J-Mac's meaningful message for autism

It took four minutes. Four measly minutes for high school senior Jason McElwain to morph from a relatively unknown student manager of the Greece Athena basketball team into a nationwide inspiration.

In those 240 seconds, the 5-foot-6 kid with autism, in his first-ever appearance in a high school game, scored 20 points and tied a school record with six 3-pointers.

The grainy video clip of his jaw-dropping accomplishment -- and the pandemonium that ensued in the gym -- has made its way from Greece Athena in Rochester, N.Y., to "Good Morning America," "SportsCenter" and CNN. And as much as it tugs at the emotions of sports fans all across the country, its most significant impact might be felt within the autism community, where doctors, parents and educators are still buzzing about what this all could mean for the treatment of this disease.

"A lot of us feel like this is our gift to have this happen and to have it receive so much nationwide publicity," said Dr. Catherine Lord, a professor of psychiatry and the director for the University of Michigan's Autism and Communications Disorders Center. "There are thousands of Jasons out there, carrying the net for the soccer team, keeping statistics for the baseball team, playing the drum for the school band. This serves as a reminder to give these kids a chance whenever possible."

The timing perhaps couldn't have been better. Based on statistics from the U.S. Department of Education, autism, a disease that affects an individual's ability to relate socially to others, is growing at a rate of 10 to 17 percent a year, making it the fastest-growing disability in the country. The disease cuts across all racial, ethnic, social and economic lines, yet it affects boys four times more often than girls.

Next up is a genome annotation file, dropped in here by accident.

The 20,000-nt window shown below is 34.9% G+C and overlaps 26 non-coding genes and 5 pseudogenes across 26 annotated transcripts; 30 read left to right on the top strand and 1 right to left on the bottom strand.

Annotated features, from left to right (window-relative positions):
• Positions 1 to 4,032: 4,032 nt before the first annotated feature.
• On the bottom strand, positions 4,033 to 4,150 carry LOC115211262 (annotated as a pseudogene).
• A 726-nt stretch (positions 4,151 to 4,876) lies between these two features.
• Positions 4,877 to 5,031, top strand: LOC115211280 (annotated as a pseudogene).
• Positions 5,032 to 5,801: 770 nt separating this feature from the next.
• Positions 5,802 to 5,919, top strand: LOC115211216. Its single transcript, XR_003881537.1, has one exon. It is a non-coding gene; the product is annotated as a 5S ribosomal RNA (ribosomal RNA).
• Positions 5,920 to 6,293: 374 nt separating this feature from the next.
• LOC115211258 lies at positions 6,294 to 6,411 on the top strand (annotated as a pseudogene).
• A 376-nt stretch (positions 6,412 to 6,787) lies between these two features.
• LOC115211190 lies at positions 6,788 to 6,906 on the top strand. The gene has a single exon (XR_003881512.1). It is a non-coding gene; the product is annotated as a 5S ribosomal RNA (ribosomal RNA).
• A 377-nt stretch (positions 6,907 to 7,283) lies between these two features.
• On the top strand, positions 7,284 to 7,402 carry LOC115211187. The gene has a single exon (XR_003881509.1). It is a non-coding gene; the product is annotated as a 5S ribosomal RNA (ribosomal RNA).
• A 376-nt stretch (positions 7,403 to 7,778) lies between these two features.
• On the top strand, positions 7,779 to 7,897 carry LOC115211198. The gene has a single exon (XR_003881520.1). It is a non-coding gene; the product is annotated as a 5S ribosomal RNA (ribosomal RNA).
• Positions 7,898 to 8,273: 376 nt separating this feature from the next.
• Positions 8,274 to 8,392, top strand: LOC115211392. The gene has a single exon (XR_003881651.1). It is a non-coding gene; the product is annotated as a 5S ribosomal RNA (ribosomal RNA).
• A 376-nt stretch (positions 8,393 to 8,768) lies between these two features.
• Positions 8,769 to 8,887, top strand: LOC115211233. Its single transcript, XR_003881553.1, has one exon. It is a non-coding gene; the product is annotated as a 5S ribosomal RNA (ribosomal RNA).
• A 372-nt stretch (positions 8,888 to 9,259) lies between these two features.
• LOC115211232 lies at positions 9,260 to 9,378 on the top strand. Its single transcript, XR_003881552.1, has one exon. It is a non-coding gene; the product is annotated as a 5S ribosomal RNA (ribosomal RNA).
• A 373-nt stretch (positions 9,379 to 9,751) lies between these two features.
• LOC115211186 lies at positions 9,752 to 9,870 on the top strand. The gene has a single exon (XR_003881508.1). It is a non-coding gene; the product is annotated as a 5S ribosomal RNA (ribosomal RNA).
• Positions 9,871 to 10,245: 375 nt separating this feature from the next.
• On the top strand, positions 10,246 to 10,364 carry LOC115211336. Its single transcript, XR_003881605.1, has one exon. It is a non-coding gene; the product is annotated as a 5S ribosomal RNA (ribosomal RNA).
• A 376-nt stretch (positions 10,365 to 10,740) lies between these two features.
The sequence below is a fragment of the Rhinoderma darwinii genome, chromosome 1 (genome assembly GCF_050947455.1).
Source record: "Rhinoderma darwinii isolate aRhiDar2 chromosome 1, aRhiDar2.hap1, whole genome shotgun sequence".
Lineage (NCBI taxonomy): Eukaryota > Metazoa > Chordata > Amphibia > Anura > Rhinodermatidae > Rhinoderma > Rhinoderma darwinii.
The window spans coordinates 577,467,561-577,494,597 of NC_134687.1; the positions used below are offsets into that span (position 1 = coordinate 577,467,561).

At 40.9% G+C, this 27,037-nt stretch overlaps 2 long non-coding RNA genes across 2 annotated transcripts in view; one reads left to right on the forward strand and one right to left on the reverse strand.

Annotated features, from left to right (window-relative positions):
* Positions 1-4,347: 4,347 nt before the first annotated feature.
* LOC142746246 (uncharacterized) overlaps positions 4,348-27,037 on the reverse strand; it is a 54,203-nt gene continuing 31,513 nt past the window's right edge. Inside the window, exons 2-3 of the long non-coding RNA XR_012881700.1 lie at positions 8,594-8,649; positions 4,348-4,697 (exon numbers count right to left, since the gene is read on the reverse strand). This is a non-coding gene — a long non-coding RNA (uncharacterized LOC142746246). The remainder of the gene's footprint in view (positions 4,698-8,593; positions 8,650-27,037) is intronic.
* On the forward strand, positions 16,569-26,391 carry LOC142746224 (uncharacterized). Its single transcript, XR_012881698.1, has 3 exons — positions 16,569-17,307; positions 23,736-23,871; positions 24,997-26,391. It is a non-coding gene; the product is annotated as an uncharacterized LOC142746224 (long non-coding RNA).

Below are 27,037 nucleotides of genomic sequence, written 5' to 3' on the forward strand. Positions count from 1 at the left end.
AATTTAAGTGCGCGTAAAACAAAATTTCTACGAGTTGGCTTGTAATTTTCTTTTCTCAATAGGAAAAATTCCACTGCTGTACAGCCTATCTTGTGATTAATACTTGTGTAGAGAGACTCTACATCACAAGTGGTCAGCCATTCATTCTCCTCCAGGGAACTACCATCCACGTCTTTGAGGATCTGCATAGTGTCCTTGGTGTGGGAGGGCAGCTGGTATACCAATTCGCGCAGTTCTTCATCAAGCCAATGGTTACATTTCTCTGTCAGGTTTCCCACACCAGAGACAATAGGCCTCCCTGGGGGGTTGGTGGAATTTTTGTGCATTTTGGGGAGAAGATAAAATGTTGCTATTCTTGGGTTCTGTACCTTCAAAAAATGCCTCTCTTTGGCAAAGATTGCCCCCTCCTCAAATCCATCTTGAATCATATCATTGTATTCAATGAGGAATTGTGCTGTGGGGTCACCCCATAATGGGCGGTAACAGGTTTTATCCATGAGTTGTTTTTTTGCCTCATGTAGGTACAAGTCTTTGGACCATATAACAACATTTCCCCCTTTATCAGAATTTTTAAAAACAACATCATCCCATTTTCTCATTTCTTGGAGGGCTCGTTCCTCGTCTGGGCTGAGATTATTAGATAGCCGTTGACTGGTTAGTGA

When most people think of autism, their minds immediately race to Raymond Babbitt, Dustin Hoffman's character in the film "Rain Man." But the disease is far more complex than that, imposing wide-ranging effects on its subjects. Some are left speechless or entirely unable to communicate, while others face miniature hurdles each day that often aren't readily visible to those on the outside.

There is no known cure.

"There are thousands of families across the country, getting a diagnosis of autism for their 3-year-old; they took at Jason and have tears in their eyes," said Dr. Susan Hyman, an associate professor for pediatrics at the University of Rochester's Strong Center for Developmental Disabilities. "Because the image they have in their minds isn't of some strapping young teenager making baskets from half court.

"The hope and the promise this provides -- it's priceless."

But hope is only the beginning. For many in the autism community, McElwain's story provides a much-needed template for the right way to integrate a special-needs child into the mainstream community.

When Lee Grossman, president of the Autism Society of America, first saw the clip of McElwain's magical night, he was blown away -- not by the frequency of 3-pointers swishing through the net, but by the frenzied students who jumped up and down and waved their arms back and forth and held up pictures of McElwain. Before he had even checked into the game.